Lurie investigated the relationship between migration and the risk of infection in HIV discordant couples in rural KwaZulu Natal [Reference Lurie10]. He identified a pattern in which the infection was spread in the community both by the men returning to the rural area and the women who were their partners, through sexual relations other than their primary relationship. Similar patterns were reported by Collinson et al. based on studies carried out in the site of the present study [Reference Collinson, Wolff, Tollman and Kahn6].

A comparison of the age distribution of adult HIV prevalence for the Agincourt sub-district in 2011 [Reference Gómez-Olivé, Angotti, Houle, Klipstein-Grobusch, Kabudula, Menken, Williams, Tollman and Clark11] with that for the whole of South Africa in 2012 [Reference Shisana, Rehle, Simbayi, Zuma, Jooste, Zungu, Labadorios and Onoya12] page 38 is shown in Fig. 1. In all age groups, HIV prevalence was substantially higher in the Agincourt sub-district than that nationally. For men peak rates were seen in 35–39 years old both nationally and the Agincourt sub-district, whereas for women the highest rates were seen in 30–34 years old nationally and for 35–39 years old in Agincourt.

Fig. 1. Comparison of HIV prevalence for the Agincourt sub-district (2011) [11] and the whole of South Africa (2012) [12]. The overall HIV prevalence in the Agincourt sub-district for those aged over 15 in 2011 was 23.9% for females and 10.6% for males. For the whole of South Africa in 2012 the HIV prevalence in those aged over 15 was 17.8% for females and 11.4% for males.

HIV Mortality studies in the Agincourt sub-district

Studies in this area using data from 1992 to 2007 identified distinct localised clusters of all-cause and cause-specific mortality [Reference Sartorius, Kahn, Vounatsou, Collinson and Tollman13]. A recent study assessed changes in HIV/AIDS related mortality over the period of the roll-out of ART in this community [Reference Mee, Collinson, Madhavan, Root, Tollman, Byass and Kahn14]. This study found a 30% decrease in adult HIV-related mortality between 2007 and 2008, the period immediately before Antiretroviral therapy (ART) was easily accessible in this area, and 2009–2010. In most of the villages the HIV-related mortality decreased whilst for a small number of villages the rate either levelled or increased. A subsequent analysis identified several socio-demographic and geographic factors which were associated with an increased risk of HIV-related mortality [Reference Mee, Collinson, Madhavan, Kabudula, Gómez-Olivé, Kahn, Tollman, Hargreaves and Byass15]. These included; living more than 5 km from the health centre which was the main provider of ART, being a man, being of an older adult age (50–65 years old), being a recent in-migrant to the community, being a regularly returning labour migrant and having lower levels of household wealth and education. In addition, there was also evidence for a lower risk of mortality amongst those of Mozambican origin.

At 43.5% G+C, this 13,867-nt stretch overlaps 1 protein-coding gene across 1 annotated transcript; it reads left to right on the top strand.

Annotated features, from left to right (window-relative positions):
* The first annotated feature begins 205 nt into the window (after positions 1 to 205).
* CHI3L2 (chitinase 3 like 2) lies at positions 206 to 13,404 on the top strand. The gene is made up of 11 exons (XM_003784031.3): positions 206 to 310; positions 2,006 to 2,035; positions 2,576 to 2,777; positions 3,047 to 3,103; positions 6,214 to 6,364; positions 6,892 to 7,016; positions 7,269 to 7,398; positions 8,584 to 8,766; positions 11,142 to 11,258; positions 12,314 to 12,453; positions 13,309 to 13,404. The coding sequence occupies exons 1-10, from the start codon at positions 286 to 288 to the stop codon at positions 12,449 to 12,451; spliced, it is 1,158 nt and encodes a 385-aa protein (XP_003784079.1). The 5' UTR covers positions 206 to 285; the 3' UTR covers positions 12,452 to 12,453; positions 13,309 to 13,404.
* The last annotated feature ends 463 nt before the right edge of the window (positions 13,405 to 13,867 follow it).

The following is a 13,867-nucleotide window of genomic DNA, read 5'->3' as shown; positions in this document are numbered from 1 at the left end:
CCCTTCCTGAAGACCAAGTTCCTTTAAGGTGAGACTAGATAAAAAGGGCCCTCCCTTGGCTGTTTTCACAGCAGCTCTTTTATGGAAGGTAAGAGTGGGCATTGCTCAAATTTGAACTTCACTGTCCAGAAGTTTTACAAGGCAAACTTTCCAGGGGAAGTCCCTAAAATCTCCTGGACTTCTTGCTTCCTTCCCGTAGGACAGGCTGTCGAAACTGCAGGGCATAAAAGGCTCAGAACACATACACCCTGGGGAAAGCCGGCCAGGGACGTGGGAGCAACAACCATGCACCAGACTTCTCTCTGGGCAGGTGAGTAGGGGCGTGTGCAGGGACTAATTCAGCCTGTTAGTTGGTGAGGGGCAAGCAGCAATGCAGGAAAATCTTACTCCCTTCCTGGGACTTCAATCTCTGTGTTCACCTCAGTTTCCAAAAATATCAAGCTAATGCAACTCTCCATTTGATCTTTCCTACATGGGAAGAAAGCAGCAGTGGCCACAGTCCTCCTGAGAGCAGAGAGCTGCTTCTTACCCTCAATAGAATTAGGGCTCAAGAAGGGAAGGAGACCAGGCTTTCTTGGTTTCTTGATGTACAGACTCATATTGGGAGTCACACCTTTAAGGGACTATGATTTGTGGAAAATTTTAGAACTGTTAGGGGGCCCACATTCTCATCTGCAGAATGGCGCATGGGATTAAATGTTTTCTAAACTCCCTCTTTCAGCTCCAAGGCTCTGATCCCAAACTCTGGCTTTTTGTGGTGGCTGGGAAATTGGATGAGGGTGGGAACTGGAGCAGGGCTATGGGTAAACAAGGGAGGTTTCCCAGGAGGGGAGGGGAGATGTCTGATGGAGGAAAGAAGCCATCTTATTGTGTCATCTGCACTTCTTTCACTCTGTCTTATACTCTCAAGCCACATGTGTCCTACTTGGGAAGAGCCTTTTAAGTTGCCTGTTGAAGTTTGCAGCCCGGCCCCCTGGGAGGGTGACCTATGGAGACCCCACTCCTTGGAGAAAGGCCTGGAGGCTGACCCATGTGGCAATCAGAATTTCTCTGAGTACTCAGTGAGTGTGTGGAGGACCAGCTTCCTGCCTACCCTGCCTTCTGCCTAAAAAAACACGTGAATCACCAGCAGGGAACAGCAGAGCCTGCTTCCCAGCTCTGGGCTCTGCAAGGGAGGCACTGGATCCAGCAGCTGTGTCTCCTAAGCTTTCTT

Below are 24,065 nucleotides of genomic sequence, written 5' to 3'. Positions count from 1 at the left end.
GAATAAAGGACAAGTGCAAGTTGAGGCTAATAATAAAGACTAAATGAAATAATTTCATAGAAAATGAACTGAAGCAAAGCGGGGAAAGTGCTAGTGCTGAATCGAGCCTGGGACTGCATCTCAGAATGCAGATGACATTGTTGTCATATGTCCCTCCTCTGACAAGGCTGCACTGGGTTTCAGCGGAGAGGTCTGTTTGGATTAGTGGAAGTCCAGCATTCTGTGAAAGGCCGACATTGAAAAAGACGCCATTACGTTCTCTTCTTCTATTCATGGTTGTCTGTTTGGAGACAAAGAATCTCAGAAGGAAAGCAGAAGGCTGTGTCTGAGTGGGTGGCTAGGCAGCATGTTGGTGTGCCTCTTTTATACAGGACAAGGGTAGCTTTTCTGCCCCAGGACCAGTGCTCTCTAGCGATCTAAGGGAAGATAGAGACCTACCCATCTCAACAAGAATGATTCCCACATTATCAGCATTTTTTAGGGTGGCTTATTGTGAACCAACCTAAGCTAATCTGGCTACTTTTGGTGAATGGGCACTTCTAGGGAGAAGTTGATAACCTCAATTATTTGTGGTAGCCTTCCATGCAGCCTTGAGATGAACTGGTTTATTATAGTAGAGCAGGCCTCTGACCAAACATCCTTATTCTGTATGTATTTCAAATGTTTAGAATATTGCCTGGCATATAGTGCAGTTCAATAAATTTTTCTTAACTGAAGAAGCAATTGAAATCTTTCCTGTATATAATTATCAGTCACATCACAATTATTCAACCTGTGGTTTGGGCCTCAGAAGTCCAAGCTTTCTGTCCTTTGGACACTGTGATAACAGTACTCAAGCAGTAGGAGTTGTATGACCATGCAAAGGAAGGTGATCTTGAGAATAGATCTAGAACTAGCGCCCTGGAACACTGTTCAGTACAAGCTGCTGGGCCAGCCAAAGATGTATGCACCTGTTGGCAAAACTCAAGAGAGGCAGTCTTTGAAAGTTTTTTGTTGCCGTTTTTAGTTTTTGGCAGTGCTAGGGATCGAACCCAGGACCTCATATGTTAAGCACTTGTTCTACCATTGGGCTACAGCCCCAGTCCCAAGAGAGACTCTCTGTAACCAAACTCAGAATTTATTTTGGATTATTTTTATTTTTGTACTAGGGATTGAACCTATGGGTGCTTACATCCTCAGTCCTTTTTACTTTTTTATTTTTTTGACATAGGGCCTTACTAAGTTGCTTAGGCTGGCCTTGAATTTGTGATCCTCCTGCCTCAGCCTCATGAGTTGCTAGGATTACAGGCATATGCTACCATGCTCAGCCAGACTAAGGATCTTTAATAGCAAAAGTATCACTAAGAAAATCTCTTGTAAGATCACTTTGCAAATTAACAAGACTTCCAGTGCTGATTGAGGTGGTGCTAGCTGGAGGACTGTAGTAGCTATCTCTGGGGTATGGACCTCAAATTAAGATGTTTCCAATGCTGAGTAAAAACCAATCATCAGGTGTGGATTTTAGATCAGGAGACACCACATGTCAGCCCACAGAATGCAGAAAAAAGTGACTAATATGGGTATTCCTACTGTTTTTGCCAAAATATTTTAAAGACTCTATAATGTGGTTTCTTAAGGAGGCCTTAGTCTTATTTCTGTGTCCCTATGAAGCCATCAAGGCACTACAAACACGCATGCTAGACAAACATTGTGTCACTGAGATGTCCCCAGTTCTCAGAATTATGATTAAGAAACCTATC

In the current study, we extend the previous research through an analysis of the spatial patterns of development of the epidemic and the nature of the shifting burden on different sub-groups within the population. We also estimate the extent of the excess mortality amongst adults due to HIV in the Agincourt sub-district compared with that expected in its absence.

Methods

The study was carried out in the Agincourt sub-district which is underpinned by a robust Health and Demographic Surveillance System (HDSS) and is located in the Bushbuckridge area of Ehlanzeni municipality of Mpumalanga Province in North-East South Africa. The sub-district has a predominantly rural character with nearby peri-urban settlements [Reference Mee, Collinson, Madhavan, Root, Tollman, Byass and Kahn14, Reference Kahn, Collinson, Gómez-Olivé, Kabudula CW, Mokoena, Shabangu, Tibane, Twine, Garenne and Clark16, Reference Kahn, Tollman, Collinson, Clark, Twine, Clark, Shabangu, Gómez-Olivé, Mokoena and Garenne17] and is close to the southern Mozambican border. There are strong familial and cultural links between the region and Mozambique and approximately one-third of the population are of Mozambican origin [Reference Polzer Ngwato18].

There is high unemployment locally which has resulted in persistent patterns of labour migration, with adults working in the major population centres of the country but retaining strong links with their home community, returning regularly to the area.

Provision of testing and treatment for HIV/AIDS in the Agincourt sub-district